Despite our best efforts to name and codify them, colors are slippery entities, constantly shifting in response to light and space. Think of the way the paint you choose always looks different on a wall than it did on the paint chip. Or how color models like CMYK and RGB were invented because of the discretion between the color you see on a screen and the color you see on a printed page.
Hella Jongerius has spent over 15 years doing extensive research on color as it relates to her studio’s industrial design work. The Dutch designer’s research explores how color is more subjective than perhaps any other aspect of visual design—and how appreciating the dynamism of color can add to the design of a space or an object.
A new exhibition at the Design Museum in London, Breathing Colour, focuses solely on her work, hinging on what happens when color pigments interact with light and how colors take on different hues depending on the time of the day and the brightness and temperature of light.
The show is inspired by the concept of metamerism, a term in color science that describes how a color changes based under different lighting conditions. “Color touches on so many different aspects of design: words, shapes, materials, physics, space, light,” Jongerius says in a Q&A for the Design Museum. “Experiencing color is completely dependent on its physical, visual, artistic, and cultural context.”
Alex Newson, the curator of the exhibition, says the show reacts against the notion that color is a fixed entity that can be plucked from a color wheel and used passively in a designer’s vision. Rather, an environment can affect a color as much as a color affects our environments. Humans perceive colors differently based on biology: Our brains respond to stimuli produced when incoming light reacts with various cone cells in our eyes. But as the exhibition explores, external factors also have an impact. Colors appear differently based on the other colors they’re paired with, the materials they’re used on, the shape of an object or space they are in, and the quality of light.
In the case of natural light, that means colors even change in hue over the course of a single day. A color might look differently in the warm morning light than it does in the cooler light in the evening or, obviously, the dark. They might change subtly or drastically depending on the pigment.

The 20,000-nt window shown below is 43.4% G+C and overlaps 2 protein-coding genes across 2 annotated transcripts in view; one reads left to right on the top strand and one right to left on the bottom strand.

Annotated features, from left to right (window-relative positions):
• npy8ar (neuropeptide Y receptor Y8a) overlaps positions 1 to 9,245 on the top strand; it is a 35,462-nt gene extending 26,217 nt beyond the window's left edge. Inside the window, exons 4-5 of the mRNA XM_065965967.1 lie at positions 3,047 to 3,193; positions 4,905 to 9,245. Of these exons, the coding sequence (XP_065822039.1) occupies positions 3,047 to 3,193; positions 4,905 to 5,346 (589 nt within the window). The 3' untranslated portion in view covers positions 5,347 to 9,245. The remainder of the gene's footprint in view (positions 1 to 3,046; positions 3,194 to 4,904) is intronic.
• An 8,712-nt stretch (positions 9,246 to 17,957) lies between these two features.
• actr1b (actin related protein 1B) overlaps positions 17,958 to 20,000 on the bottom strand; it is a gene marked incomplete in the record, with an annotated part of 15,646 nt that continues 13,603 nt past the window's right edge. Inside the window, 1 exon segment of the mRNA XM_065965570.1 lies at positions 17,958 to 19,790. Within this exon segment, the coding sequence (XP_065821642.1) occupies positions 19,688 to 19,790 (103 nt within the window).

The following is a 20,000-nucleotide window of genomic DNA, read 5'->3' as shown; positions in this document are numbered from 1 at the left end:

The exhibition shows this change by adjusting the lighting in three different rooms to represent the light in morning, afternoon, and evening. According to Newson, a change in light so subtle you hardly notice can produce a profound change in the work in the exhibition.
Ultimately, the exhibition urges designers to embrace colors with shifting hues, rather than choosing flat, unchanging hues and striving for consistency. Each section of the show features Color Catchers, or vessels Jongerius made from folding cardboard into angular, paneled surfaces. Those angles capture and reflect the colors of the surfaces they are placed on, so that each panel looks like it’s a slightly different hue than its neighbor, even though they are all rendered in the same color. Meanwhile, in the “evening” section, large wool, linen, and cotton textiles in dark colors are lit to appear as different shades of black.
“It’s about embracing the idea that colors can’t be controlled,” says Newson. “You can select colors based on expected performance, but they will usually surprise you. It’s better to be freer in how we can enjoy color, and the idiosyncrasies and unexpected elements of color.”